Heterocyclic Amines (HCAs) and Polycyclic Aromatic Hydrocarbons (PAHs): The chemicals in grilled and cooked meats that increase the risk of individuals developing cancer.
In October of 2015 the International Agency for Research on Cancer (IARC) which is the cancer research division of the World Health Organization (WHO) issued a report on the link between processed meats and colorectal cancer labeling processed meat as a carcinogenic to humans. They also labeled red meat as probably carcinogenic to humans, showing “strong mechanistic evidence supporting a carcinogenic effect” (Terrassee and Gaudin, 2015). The IARC WHO report was able to provide strong links and evidence between the consumption of red and processed meats and colorectal, pancreatic, and possibly prostate cancer. There are also substances produced when cooking animal flesh that should be considered in the development and potential progression of cancer. The WHO (2015), recognizes that there are other potential carcinogenic qualities of red meat such as haem iron and N-nitroso compounds and polycyclic aromatic hydrocarbons which are also found in other foods and air pollution (para, 18).
Heterocyclic Amines (HACs) and Polycyclic Aromatic Hydrocarbons (PAHs) are mutagenic substances and carcinogenic compounds formed when cooking muscle meats (Cross and Sinha, 2004, p. 49).
What are Heterocyclic Amines and Polycyclic Aromatic Hydrocarbons, where are they found, and how are they formed?
Heterocyclic Amines (HCAs) are not found naturally in animal products. These compounds are formed when muscle meats are cooked at high heat (National Cancer Institute [NCI], para. 1, 2015). Research conducted by NCI (2015) has concluded that “Amino acids (the building blocks of proteins), sugars, and creatine (a substance found in muscle) react at high temperatures” to form HCAs. Polycyclic Aromatic Hydrocarbons (PAHs) are formed differently than HCAs. According to the NCI (2015) “PAHs are formed when fat and juices from meat grilled directly over an open fire drip onto the fire, causing flames. These flames contain PAHs that then adhere to the surface of meat” (para. 2). According to NCI (2015) the charring of all foods increases the amount of PAHs as does the burning of gas and cigarettes (para. 3).
Dr. Neal Barnard on the Dangers of Grilled Meats
How many different types of heterocyclic amines (HCAs) and polycyclic aromatic hydrocarbons (PAHs) are formed in cooked meats?
According to Zaidi, Kumar, and Rawat, (2012) “more than 24 different types of food mutagens have been identified till date from cooked meat products” (p. 2897). According to Cross and Sinha, (2004) “more than 100 types of polycyclic aromatic hydrocarbons (PAHs) exist but extensive knowledge is only available for one of the carcinogenic PAHs, benzo(a)pyrene (BaP)” (p. 49).
Do heterocyclic amines (HCAs) and polycyclic aromatic hydrocarbons (PAHs) increase our risk of developing cancer?
According to the National Cancer Institute ([NCI], 2015) “HCAs and PAHs have been found to be mutagenic-that is, they cause changes in DNA that may increase the risk of cancer” (para. 1). According to Layton, et al., (1995) research recognizes that consuming animal flesh, meat and fish, cooked under normal conditions contains PhIP, a “potent mutagen”, linked to an individual’s risk of developing cancer (p. 39). This research has also been followed up by other researchers who found that “MelQx and PhIP are two potent genotoxic chemicals which are formed” when meat is cooked and their research determined that “PhIP is a more potent mammalian cell mutagen” than MelQx (Gooderman et al., 1997, p. 53). According to Sinha (2002), high temperature cooking of animal flesh has been linked to an increase in mutagenic and carcinogenic compound Heterocyclic Amines (HCAs). The temperature in which meat is cooked plays a significant role in the formation of HCAs. Cooking meat at higher temperatures increases the levels of HCAs within the meat while cooking at low temperatures decreased levels of HCAs contained within the meat (p. 8034).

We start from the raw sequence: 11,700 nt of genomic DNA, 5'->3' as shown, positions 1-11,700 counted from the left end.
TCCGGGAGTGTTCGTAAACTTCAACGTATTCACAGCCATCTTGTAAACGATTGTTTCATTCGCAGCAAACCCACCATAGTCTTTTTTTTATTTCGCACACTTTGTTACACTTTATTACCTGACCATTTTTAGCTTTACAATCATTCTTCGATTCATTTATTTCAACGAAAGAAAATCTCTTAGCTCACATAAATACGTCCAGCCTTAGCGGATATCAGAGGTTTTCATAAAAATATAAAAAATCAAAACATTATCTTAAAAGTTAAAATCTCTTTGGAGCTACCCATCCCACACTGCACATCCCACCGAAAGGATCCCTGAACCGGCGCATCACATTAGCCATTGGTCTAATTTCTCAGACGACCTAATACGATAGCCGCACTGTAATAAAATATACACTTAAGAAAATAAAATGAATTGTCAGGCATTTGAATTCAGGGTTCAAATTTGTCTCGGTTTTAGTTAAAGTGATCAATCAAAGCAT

However, HCAs are not the only mutagenic and carcinogenic compound found in the cooking of animal flesh such as beef, pork, fish or chicken, but polycyclic aromatic hydrocarbons PAH are also chemicals formed when these muscle meats are cooked at high temperatures by means of pan frying, open flame grilling, or smoking (Cross and Sinha, 2004, p. 49).
Can scientist and researchers measure heterocyclic amines (HCAs) and polycyclic aromatic hydrocarbons (PAHs) within the body?
Yes, according to Holland, et al., (2005) the presence of “8-MeIQx and PhIP were identified in the urine of meat eaters but not in the urine of subjects who refrained from meat consumption for >24 h or in urine of vegetarians” (p. 586). Levels of HCAs and PAHs drop to non-detectable levels after 24 hours after not consuming meat thus decreasing the risk of having these HCAs and PAHs circulating through the blood stream (Holland, et al., p. 583). However, if individuals consume grilled meat 2 or 3 times a day these levels can stay elevated. Those who do not consume meat products, vegetarians and vegans, have a greatly diminished risk of consuming HCAs and PAHs.
Other researchers have examined breast tissue from women undergoing reduction mammoplasty, or breast reduction surgery. What these researchers found was that the consumption of HCAs and possibly PAHs which are found in processed, fried, and stir-fried meat were directly correlated to the amount of DNA mutation, or carcinogenic metabolites, found in human breast tissue (Rohrmann, Jung, Linseisen, and Pfual, 2009, p. 127). While further research to detect HCAs and PAHs within the body were carried out by DeBruin, Martos, and Josephy (2001) who found PhIP in human breast milk of lactating mothers “detection of PhIP in milk indicates that ductal mammary epithelial cells are directly exposed to this carcinogen, suggesting that heterocyclic amines are possible human mammary carcinogens” (p. 1526-1527).